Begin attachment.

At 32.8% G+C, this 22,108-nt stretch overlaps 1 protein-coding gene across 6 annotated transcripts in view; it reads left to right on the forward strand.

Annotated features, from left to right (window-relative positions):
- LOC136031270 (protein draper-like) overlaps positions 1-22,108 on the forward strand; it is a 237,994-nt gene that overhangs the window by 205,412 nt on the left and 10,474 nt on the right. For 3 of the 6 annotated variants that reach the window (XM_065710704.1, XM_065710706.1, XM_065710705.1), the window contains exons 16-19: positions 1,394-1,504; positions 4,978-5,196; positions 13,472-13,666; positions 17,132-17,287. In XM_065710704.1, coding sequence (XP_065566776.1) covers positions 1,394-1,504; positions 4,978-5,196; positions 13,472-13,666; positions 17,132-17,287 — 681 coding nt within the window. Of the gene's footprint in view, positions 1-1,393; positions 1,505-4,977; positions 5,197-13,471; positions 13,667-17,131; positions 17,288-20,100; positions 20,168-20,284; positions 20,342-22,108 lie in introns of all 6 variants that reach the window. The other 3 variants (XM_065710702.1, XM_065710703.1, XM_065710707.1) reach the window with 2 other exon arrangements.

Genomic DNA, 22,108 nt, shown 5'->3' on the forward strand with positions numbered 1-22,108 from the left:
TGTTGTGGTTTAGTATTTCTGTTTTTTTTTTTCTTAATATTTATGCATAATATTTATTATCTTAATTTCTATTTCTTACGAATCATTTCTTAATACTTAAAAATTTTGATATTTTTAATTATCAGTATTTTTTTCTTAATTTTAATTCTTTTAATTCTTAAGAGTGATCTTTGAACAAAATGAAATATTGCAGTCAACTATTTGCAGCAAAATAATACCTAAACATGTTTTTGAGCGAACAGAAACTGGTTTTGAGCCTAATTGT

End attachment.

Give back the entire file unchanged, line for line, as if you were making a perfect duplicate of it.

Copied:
At 32.8% G+C, this 22,108-nt stretch overlaps 1 protein-coding gene across 6 annotated transcripts in view; it reads left to right on the forward strand.

Annotated features, from left to right (window-relative positions):
- LOC136031270 (protein draper-like) overlaps positions 1-22,108 on the forward strand; it is a 237,994-nt gene that overhangs the window by 205,412 nt on the left and 10,474 nt on the right. For 3 of the 6 annotated variants that reach the window (XM_065710704.1, XM_065710706.1, XM_065710705.1), the window contains exons 16-19: positions 1,394-1,504; positions 4,978-5,196; positions 13,472-13,666; positions 17,132-17,287. In XM_065710704.1, coding sequence (XP_065566776.1) covers positions 1,394-1,504; positions 4,978-5,196; positions 13,472-13,666; positions 17,132-17,287 — 681 coding nt within the window. Of the gene's footprint in view, positions 1-1,393; positions 1,505-4,977; positions 5,197-13,471; positions 13,667-17,131; positions 17,288-20,100; positions 20,168-20,284; positions 20,342-22,108 lie in introns of all 6 variants that reach the window. The other 3 variants (XM_065710702.1, XM_065710703.1, XM_065710707.1) reach the window with 2 other exon arrangements.

Genomic DNA, 22,108 nt, shown 5'->3' on the forward strand with positions numbered 1-22,108 from the left:
TGTTGTGGTTTAGTATTTCTGTTTTTTTTTTTCTTAATATTTATGCATAATATTTATTATCTTAATTTCTATTTCTTACGAATCATTTCTTAATACTTAAAAATTTTGATATTTTTAATTATCAGTATTTTTTTCTTAATTTTAATTCTTTTAATTCTTAAGAGTGATCTTTGAACAAAATGAAATATTGCAGTCAACTATTTGCAGCAAAATAATACCTAAACATGTTTTTGAGCGAACAGAAACTGGTTTTGAGCCTAATTGT